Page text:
Nix uses a database to track added paths and facilitate untrusted user's added paths with respect to the derivations used to create them. If this database is corrupted, then Nix has no idea about the paths that already exist on disk. In the case where I wiped a bunch of paths off my disk (deleting basically the entire system, the equivalent to rm -rf /usr on many other Linux distributions) the paths aren't at all registered, tracked, or considered valid.

So, Nix says “dunno what these are” and carries on. If you garbage collect during this time, well, those paths aren't registered and suspect to deletion.

You probably came for the repair. On to that bit now.

When needing to repair the database you'll need to either do one of two things:

  1. mangle whatever you have left of the database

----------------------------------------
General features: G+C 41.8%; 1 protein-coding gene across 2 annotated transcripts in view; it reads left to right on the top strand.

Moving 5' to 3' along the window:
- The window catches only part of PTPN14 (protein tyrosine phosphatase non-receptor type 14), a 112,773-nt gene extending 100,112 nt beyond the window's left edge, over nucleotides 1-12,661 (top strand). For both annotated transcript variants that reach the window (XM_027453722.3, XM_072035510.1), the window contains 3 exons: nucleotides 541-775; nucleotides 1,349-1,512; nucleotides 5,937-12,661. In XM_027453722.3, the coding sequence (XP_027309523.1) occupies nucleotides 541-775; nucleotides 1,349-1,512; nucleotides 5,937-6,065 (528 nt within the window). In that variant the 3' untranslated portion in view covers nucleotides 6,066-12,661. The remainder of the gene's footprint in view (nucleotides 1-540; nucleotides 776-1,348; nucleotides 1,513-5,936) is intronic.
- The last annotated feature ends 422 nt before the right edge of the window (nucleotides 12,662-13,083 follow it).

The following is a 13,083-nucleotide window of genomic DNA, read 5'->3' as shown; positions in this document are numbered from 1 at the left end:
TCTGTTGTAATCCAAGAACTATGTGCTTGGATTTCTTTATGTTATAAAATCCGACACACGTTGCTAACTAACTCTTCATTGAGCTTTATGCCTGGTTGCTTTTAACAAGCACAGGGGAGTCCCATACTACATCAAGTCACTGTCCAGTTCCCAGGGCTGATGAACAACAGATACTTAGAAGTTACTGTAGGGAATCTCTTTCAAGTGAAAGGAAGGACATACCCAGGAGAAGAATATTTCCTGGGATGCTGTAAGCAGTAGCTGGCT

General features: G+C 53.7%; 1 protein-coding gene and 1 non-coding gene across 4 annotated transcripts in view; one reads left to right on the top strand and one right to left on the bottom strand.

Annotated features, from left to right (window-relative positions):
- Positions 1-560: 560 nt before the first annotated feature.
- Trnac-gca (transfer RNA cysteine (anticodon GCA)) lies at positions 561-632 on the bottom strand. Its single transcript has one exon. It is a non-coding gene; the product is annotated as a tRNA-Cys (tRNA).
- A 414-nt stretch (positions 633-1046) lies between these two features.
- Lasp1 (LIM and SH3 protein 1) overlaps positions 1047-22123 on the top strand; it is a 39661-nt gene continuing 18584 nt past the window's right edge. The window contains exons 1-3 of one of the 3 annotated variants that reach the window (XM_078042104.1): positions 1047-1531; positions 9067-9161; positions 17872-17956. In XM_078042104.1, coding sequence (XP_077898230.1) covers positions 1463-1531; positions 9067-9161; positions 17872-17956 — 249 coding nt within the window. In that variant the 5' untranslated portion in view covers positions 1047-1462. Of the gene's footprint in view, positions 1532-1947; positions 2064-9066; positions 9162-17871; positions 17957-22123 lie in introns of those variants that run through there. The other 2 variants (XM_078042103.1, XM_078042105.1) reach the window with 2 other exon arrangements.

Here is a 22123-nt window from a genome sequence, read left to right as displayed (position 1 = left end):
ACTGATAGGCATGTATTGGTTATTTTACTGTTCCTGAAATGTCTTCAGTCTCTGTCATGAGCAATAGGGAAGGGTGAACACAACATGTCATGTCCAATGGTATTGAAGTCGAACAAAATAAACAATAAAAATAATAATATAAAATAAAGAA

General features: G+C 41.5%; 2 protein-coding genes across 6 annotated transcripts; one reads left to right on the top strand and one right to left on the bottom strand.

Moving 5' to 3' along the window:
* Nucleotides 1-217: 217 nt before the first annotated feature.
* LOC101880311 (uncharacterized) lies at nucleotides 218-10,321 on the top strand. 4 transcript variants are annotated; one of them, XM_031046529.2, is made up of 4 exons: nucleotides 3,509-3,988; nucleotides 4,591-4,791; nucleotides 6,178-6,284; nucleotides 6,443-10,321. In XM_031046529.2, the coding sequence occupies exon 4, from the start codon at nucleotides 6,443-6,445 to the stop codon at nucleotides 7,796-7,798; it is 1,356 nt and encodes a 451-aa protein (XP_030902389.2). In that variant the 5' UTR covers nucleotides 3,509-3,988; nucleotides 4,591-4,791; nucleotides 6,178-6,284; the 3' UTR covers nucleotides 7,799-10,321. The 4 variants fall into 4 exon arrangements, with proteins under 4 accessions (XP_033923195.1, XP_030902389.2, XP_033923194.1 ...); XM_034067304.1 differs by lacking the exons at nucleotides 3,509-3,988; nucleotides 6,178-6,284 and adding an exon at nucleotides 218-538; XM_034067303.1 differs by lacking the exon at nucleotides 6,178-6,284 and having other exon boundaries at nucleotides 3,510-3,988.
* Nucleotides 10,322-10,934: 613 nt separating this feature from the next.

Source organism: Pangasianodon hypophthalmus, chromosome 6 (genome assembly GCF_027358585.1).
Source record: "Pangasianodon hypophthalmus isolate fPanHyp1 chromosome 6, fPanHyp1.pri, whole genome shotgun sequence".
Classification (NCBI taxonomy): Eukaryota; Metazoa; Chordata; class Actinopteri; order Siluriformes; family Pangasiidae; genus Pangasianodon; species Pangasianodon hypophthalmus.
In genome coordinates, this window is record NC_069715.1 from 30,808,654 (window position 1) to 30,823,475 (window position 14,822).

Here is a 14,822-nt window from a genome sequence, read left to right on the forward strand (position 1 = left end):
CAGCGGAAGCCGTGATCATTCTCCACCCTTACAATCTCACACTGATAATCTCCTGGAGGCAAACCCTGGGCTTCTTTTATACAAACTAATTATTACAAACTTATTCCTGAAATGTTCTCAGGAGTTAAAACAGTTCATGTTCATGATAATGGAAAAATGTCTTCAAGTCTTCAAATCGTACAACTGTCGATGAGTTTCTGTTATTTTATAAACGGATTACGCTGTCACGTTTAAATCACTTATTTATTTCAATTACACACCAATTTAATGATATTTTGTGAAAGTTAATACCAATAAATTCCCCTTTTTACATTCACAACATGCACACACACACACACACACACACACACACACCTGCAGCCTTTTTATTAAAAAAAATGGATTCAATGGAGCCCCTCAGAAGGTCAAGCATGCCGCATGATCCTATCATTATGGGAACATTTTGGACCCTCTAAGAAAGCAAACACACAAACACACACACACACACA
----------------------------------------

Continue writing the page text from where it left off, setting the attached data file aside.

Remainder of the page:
2. call it a loss and create a new database

I've done 1. It isn't fun. You'll need to check that the SQLite3 structures are valid and that constraints are still adhered to – this amounts to first running sqlite3 /nix/var/nix/db/db.sqlite "pragma integrity_check" to verify, and then dumping the database to individual insertions to remove the culprit (if you can find them all, which you can do, but holy heck is that tedious).

# dump whatever the database contains, to edit and create a new db with
sqlite3 -readonly /nix/var/nix/db/db.sqlite .dump > /nix/var/nix/db/dump-$EPOCHSECONDS.sql
# after editing, load it into a new database.. and cross your fingers
mv /nix/var/nix/db/{db.sqlite,db.sqlite.$EPOCHSECONDS}
sqlite3 /nix/var/nix/db/db.sqlite < /nix/var/nix/db/edited-dump.sql

Note: this is not guaranteed to work. Invalid paths and database constraints may plague the process over many iterations. You've been warned :)